Does your company value you? Do you think you'd survive multiple rounds of layoffs? Would your employer miss you if you were to leave?
If you said "no" to any of the above, you're probably not indispensable to your employer. But you should strive to be, says Chris Gaborit, managing director and cofounder of The Learning Factor, in a recent LinkedIn post.
In the post, Gaborit offers keys to becoming indispensable at work.
"I decided to get some wisdom from people I respect," he says. "I asked some of our best clients — senior managers who work for global companies. These people have walked the walk; they have been bulletproof when it comes to restructuring."
Here are two ways to become indispensable at work:
1. Treat everyone with genuine respect.
Becoming indispensable is not just about managing well, but also about how you treat your peers, team members, and vendors alike, Gaborit explains. "You never know who you may be working for or with some day, so treat everyone as you'd want to be treated and keep confidences when someone confides in you and wants some advice."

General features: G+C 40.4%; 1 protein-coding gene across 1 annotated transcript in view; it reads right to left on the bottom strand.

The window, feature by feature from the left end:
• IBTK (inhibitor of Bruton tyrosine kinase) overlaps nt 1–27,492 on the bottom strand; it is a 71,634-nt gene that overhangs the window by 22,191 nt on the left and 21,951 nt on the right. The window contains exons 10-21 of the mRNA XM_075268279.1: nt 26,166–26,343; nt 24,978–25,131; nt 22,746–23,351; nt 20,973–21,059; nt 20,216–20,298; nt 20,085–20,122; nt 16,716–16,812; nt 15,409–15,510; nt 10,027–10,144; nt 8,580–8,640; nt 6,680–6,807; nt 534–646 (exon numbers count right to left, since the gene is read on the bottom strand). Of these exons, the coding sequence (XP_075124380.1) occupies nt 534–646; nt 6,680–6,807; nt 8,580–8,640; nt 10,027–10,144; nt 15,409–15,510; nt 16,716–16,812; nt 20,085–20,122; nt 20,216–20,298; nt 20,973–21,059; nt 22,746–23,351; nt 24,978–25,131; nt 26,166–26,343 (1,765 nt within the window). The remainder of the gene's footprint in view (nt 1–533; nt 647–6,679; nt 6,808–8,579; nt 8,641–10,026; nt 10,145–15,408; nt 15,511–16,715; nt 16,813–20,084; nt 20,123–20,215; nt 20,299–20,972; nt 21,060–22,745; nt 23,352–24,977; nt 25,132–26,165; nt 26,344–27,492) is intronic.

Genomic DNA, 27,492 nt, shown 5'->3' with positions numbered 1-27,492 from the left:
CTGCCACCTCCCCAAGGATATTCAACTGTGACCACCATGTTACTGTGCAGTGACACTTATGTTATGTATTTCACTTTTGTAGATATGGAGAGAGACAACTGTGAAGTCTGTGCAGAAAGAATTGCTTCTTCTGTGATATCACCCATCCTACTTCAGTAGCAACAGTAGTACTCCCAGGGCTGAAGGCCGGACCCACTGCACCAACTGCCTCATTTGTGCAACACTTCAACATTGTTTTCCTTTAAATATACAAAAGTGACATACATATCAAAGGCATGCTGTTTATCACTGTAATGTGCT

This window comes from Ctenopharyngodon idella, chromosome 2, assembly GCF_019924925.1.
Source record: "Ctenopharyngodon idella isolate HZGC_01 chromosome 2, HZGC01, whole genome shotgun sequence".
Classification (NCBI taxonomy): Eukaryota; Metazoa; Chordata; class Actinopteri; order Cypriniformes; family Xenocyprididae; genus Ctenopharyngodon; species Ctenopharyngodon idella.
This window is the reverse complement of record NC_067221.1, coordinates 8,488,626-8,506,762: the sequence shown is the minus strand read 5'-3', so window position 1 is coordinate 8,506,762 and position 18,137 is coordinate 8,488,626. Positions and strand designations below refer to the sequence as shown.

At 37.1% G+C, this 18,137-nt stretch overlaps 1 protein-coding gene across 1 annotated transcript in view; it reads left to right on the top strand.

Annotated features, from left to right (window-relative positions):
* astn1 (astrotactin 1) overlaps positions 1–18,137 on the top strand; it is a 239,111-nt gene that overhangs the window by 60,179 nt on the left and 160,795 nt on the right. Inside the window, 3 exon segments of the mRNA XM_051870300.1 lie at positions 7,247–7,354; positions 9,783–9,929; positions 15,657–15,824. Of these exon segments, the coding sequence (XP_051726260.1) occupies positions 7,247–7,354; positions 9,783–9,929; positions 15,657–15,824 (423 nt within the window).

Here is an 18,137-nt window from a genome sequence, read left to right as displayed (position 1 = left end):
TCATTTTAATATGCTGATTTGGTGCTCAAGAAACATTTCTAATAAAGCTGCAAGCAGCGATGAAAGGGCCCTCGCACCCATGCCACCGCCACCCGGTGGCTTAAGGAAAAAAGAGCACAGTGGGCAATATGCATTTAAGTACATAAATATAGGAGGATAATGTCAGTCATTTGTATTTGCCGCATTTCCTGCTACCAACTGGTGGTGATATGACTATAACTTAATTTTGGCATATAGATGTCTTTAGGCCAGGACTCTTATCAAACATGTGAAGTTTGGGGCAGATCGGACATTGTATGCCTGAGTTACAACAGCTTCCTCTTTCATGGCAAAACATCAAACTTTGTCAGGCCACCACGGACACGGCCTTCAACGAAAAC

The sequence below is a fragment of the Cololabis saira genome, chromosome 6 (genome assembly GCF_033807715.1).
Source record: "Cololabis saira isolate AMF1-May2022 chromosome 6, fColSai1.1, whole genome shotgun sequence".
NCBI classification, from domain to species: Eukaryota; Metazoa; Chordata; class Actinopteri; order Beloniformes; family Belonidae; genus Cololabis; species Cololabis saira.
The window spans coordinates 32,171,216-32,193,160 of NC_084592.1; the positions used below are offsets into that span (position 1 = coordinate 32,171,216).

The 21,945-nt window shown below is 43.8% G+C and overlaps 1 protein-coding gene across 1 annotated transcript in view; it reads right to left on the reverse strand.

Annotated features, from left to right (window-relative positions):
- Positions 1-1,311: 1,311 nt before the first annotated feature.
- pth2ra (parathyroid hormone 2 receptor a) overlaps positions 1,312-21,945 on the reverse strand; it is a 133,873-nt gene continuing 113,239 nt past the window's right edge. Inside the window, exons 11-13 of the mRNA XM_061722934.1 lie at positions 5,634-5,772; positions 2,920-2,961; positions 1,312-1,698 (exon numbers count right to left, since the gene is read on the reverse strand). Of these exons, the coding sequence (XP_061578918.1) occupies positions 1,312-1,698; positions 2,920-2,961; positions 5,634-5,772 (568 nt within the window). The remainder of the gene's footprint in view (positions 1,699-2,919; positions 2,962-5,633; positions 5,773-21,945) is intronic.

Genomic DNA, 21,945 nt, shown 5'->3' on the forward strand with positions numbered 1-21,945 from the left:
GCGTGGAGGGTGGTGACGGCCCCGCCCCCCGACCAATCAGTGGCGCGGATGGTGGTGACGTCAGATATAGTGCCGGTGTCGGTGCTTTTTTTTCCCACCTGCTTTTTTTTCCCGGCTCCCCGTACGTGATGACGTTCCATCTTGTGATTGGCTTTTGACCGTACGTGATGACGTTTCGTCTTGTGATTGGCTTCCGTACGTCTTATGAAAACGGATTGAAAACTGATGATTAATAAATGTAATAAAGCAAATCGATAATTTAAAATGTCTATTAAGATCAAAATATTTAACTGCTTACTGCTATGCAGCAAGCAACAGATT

This will stand you in good stead with key decision makers and bring you allies and supporters in the organization, he says. "When business takes a turn for the worse and they're considering whom to cut, you often won't make the list if you have built those relationships and have shown the ability to deliver with quality over and over again."
2. Hold the mindset that change provides opportunity.
"There are times when every business is going through a restructuring," Gaborit says. " Some companies seem to do this every few years, some every year, and some seem to be undergoing one eternal restructuring." And in order for you to be "restructure proof," you mustn't be afraid of change and crisis.
"The Chinese ideogram for crisis consists of two separate characters," he explains. "One means danger; the other means opportunity." When confronted with a crisis — like a major restructuring within your organization — you need to recognize both the danger and the opportunity, he says.
Those who rise in the midst of crisis and see it as an opportunity to change and grow become greater and more powerful — and, consequently, indispensable.
So, when change is imminent, "hold the mindset that change provides opportunity, remain positive, and don't dwell on the danger but dwell on the opportunity," he concludes.
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